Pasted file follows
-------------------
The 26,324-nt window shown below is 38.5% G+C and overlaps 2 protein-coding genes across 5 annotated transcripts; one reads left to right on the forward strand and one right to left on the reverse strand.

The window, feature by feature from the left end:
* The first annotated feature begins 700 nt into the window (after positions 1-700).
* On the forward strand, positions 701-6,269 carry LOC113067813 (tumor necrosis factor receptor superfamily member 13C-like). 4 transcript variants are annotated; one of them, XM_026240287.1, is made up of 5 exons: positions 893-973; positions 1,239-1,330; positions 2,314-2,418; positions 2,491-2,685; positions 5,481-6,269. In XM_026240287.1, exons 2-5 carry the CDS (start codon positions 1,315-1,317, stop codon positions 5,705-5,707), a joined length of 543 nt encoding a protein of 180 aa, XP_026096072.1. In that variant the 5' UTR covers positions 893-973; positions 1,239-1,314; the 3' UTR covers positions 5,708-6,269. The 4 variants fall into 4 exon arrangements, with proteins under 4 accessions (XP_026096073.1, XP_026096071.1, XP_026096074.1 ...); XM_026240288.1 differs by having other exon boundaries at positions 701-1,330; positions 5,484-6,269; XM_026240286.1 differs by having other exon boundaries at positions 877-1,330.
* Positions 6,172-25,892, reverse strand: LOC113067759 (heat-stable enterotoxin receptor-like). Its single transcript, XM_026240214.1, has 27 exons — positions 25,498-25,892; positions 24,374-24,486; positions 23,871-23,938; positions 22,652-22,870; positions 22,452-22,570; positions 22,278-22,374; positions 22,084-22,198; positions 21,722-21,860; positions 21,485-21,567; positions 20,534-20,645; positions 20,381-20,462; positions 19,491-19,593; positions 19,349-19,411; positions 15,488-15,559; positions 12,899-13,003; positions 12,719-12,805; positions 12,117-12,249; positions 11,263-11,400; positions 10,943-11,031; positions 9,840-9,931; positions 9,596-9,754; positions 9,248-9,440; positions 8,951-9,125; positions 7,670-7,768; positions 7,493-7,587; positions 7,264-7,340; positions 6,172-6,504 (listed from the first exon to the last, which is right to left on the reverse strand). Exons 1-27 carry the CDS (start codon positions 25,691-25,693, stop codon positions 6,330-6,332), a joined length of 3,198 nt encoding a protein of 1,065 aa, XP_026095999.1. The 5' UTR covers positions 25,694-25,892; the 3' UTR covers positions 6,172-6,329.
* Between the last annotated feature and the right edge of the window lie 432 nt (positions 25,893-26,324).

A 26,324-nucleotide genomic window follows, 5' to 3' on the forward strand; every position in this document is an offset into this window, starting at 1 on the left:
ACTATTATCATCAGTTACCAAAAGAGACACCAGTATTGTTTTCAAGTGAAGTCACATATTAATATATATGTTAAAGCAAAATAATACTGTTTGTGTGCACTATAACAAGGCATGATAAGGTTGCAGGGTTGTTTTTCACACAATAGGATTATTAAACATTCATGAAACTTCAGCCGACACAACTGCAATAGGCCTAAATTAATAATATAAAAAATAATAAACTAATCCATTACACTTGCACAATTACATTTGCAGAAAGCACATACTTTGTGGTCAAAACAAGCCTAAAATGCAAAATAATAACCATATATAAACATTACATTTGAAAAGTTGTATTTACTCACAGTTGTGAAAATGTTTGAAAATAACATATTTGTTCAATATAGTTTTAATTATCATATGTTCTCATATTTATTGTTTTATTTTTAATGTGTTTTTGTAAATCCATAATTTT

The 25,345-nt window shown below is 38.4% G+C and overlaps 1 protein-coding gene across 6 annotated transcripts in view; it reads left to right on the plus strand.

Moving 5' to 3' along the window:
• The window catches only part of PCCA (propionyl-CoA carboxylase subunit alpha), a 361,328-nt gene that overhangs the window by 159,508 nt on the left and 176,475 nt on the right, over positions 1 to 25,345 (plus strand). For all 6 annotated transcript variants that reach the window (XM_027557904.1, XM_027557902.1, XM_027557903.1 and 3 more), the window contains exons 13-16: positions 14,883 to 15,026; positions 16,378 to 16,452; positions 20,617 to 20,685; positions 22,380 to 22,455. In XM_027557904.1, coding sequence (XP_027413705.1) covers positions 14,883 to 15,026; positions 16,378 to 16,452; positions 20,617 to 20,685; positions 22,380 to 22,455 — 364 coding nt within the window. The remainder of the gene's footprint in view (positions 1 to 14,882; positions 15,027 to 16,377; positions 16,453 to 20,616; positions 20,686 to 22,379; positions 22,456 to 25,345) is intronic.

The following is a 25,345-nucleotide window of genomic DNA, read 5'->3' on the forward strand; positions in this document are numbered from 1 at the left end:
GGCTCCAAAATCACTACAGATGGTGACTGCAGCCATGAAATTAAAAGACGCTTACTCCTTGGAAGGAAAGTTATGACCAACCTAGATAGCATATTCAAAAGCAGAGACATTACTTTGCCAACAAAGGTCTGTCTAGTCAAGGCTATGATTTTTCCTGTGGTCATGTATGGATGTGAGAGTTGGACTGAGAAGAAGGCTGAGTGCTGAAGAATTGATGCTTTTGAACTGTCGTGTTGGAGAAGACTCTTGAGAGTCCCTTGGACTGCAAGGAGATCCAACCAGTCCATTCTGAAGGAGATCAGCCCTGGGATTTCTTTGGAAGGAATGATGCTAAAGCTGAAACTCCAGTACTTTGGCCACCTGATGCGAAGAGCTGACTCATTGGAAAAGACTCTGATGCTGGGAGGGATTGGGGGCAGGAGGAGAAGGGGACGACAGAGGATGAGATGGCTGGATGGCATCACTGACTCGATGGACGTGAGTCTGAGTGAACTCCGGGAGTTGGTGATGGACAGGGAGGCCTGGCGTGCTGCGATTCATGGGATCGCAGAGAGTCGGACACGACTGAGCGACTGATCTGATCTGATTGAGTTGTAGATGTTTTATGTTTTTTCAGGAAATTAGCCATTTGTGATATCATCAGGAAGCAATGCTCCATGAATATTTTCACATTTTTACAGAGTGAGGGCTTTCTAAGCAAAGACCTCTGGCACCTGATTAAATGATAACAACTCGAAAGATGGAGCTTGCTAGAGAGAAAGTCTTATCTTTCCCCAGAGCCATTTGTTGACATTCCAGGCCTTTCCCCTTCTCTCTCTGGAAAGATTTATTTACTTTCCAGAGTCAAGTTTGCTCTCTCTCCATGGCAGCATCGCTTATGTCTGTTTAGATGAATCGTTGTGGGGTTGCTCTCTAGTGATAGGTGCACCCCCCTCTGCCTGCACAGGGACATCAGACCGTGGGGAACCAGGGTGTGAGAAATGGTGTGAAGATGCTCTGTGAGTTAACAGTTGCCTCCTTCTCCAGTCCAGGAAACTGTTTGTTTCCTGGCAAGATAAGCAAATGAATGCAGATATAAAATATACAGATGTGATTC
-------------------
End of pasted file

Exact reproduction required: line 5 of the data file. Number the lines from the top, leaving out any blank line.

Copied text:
* Positions 6,172-25,892, reverse strand: LOC113067759 (heat-stable enterotoxin receptor-like). Its single transcript, XM_026240214.1, has 27 exons — positions 25,498-25,892; positions 24,374-24,486; positions 23,871-23,938; positions 22,652-22,870; positions 22,452-22,570; positions 22,278-22,374; positions 22,084-22,198; positions 21,722-21,860; positions 21,485-21,567; positions 20,534-20,645; positions 20,381-20,462; positions 19,491-19,593; positions 19,349-19,411; positions 15,488-15,559; positions 12,899-13,003; positions 12,719-12,805; positions 12,117-12,249; positions 11,263-11,400; positions 10,943-11,031; positions 9,840-9,931; positions 9,596-9,754; positions 9,248-9,440; positions 8,951-9,125; positions 7,670-7,768; positions 7,493-7,587; positions 7,264-7,340; positions 6,172-6,504 (listed from the first exon to the last, which is right to left on the reverse strand). Exons 1-27 carry the CDS (start codon positions 25,691-25,693, stop codon positions 6,330-6,332), a joined length of 3,198 nt encoding a protein of 1,065 aa, XP_026095999.1. The 5' UTR covers positions 25,694-25,892; the 3' UTR covers positions 6,172-6,329.